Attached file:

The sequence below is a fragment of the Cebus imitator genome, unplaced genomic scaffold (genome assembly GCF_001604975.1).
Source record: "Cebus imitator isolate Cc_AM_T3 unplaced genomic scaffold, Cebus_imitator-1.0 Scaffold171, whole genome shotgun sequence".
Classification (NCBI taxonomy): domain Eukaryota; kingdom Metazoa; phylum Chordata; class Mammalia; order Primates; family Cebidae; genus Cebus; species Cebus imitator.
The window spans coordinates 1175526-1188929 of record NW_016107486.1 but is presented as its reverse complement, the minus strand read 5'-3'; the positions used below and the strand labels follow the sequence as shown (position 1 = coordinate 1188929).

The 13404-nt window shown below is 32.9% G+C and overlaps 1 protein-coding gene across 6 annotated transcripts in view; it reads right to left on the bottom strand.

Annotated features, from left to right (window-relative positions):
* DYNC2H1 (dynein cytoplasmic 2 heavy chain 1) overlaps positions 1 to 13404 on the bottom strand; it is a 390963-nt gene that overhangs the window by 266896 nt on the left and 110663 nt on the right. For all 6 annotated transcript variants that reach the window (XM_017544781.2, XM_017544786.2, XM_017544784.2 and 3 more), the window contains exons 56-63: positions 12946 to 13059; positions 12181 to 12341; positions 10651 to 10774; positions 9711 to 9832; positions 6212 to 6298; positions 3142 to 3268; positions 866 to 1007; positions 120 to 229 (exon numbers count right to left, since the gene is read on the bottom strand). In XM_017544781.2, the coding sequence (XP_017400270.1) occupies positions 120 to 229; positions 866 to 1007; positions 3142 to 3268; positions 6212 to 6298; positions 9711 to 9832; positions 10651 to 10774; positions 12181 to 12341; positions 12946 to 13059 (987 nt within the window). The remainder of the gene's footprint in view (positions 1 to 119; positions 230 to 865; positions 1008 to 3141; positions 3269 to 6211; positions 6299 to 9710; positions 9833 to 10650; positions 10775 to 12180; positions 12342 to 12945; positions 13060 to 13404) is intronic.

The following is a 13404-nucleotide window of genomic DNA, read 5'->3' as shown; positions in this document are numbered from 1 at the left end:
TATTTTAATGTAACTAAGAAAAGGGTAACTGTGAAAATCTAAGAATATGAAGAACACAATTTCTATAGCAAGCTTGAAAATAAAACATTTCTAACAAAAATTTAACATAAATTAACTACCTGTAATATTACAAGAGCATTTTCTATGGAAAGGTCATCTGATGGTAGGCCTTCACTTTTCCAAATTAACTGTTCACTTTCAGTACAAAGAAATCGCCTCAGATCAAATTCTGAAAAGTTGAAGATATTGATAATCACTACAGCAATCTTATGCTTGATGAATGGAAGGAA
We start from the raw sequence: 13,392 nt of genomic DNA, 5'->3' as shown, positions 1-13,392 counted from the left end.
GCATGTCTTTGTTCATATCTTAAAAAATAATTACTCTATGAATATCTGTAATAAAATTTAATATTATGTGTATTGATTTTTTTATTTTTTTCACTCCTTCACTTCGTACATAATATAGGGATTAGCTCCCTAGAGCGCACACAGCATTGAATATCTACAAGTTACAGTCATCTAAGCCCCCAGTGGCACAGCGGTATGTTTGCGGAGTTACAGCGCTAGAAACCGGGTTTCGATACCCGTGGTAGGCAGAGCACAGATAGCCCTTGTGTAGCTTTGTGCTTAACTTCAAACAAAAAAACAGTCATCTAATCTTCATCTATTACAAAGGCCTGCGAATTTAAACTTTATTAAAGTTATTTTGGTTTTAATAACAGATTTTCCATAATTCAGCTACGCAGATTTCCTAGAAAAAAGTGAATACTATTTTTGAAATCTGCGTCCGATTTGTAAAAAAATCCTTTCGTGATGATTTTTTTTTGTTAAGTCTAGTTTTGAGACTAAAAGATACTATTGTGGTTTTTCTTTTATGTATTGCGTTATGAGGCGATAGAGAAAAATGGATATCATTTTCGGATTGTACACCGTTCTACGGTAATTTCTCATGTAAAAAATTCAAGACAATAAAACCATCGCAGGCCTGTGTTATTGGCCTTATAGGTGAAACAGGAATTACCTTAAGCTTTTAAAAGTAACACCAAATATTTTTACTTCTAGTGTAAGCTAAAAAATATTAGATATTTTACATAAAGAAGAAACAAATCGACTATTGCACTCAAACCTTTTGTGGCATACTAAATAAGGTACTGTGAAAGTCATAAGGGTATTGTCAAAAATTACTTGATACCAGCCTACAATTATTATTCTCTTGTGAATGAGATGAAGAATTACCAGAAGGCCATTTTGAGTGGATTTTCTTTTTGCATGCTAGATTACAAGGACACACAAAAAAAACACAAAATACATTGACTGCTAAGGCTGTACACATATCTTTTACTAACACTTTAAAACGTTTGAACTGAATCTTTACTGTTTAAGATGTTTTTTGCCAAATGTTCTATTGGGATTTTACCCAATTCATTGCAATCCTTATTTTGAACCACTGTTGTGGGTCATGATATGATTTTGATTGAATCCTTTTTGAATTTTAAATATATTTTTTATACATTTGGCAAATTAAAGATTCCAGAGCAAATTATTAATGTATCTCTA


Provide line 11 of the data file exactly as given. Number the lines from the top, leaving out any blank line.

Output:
GCATGTCTTTGTTCATATCTTAAAAAATAATTACTCTATGAATATCTGTAATAAAATTTAATATTATGTGTATTGATTTTTTTATTTTTTTCACTCCTTCACTTCGTACATAATATAGGGATTAGCTCCCTAGAGCGCACACAGCATTGAATATCTACAAGTTACAGTCATCTAAGCCCCCAGTGGCACAGCGGTATGTTTGCGGAGTTACAGCGCTAGAAACCGGGTTTCGATACCCGTGGTAGGCAGAGCACAGATAGCCCTTGTGTAGCTTTGTGCTTAACTTCAAACAAAAAAACAGTCATCTAATCTTCATCTATTACAAAGGCCTGCGAATTTAAACTTTATTAAAGTTATTTTGGTTTTAATAACAGATTTTCCATAATTCAGCTACGCAGATTTCCTAGAAAAAAGTGAATACTATTTTTGAAATCTGCGTCCGATTTGTAAAAAAATCCTTTCGTGATGATTTTTTTTTGTTAAGTCTAGTTTTGAGACTAAAAGATACTATTGTGGTTTTTCTTTTATGTATTGCGTTATGAGGCGATAGAGAAAAATGGATATCATTTTCGGATTGTACACCGTTCTACGGTAATTTCTCATGTAAAAAATTCAAGACAATAAAACCATCGCAGGCCTGTGTTATTGGCCTTATAGGTGAAACAGGAATTACCTTAAGCTTTTAAAAGTAACACCAAATATTTTTACTTCTAGTGTAAGCTAAAAAATATTAGATATTTTACATAAAGAAGAAACAAATCGACTATTGCACTCAAACCTTTTGTGGCATACTAAATAAGGTACTGTGAAAGTCATAAGGGTATTGTCAAAAATTACTTGATACCAGCCTACAATTATTATTCTCTTGTGAATGAGATGAAGAATTACCAGAAGGCCATTTTGAGTGGATTTTCTTTTTGCATGCTAGATTACAAGGACACACAAAAAAAACACAAAATACATTGACTGCTAAGGCTGTACACATATCTTTTACTAACACTTTAAAACGTTTGAACTGAATCTTTACTGTTTAAGATGTTTTTTGCCAAATGTTCTATTGGGATTTTACCCAATTCATTGCAATCCTTATTTTGAACCACTGTTGTGGGTCATGATATGATTTTGATTGAATCCTTTTTGAATTTTAAATATATTTTTTATACATTTGGCAAATTAAAGATTCCAGAGCAAATTATTAATGTATCTCTA